A patient needs some extra support over the weekend. I suggest I get the Crisis Resolution Team to visit her every day. ‘What’s the point’, she says. ‘You know, they just ask the same questions again and again. It makes me worse’. I have no answer. I know this is true.
For several decades, since the days when I was a patient, I have seen and heard how an obsession with questions damages psychiatry. Many of us have been asked the same questions day after day, year after year: ‘Do your thoughts seem faster than normal?’, ‘Do you ever have thoughts in your mind which are not your own?’, ‘Do you feel anxious?’, and so on.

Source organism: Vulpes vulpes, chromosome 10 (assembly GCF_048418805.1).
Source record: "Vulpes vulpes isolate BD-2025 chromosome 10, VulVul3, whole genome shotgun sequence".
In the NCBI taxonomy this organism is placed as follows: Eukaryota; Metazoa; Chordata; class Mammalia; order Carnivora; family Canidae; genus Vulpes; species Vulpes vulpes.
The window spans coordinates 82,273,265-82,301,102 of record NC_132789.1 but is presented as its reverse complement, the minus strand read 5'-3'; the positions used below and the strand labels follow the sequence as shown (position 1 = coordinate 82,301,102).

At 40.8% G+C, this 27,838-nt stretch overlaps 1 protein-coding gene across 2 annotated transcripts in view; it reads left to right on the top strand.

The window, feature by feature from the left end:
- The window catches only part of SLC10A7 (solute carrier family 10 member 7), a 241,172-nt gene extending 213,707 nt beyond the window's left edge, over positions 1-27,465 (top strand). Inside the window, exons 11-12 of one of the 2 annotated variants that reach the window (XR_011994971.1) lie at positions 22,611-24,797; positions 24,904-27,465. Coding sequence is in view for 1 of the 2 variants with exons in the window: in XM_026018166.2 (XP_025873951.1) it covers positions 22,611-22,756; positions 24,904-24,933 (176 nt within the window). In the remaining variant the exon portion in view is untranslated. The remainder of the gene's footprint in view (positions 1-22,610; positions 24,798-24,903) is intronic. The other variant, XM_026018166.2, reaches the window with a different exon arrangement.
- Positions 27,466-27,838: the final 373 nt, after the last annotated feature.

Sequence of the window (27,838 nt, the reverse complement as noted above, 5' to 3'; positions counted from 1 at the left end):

What does this feel like? As ever, my patients describe it best. One locates it as “like a machine gun into my brain”, another “an attack, an intrusion, a knife into my body”. A socially anxious man appeals “Did I say what I was supposed too? Did I perform OK?”. A woman with a long history of childhood abuse says the questions felt like “a penis going into my body, again and again”.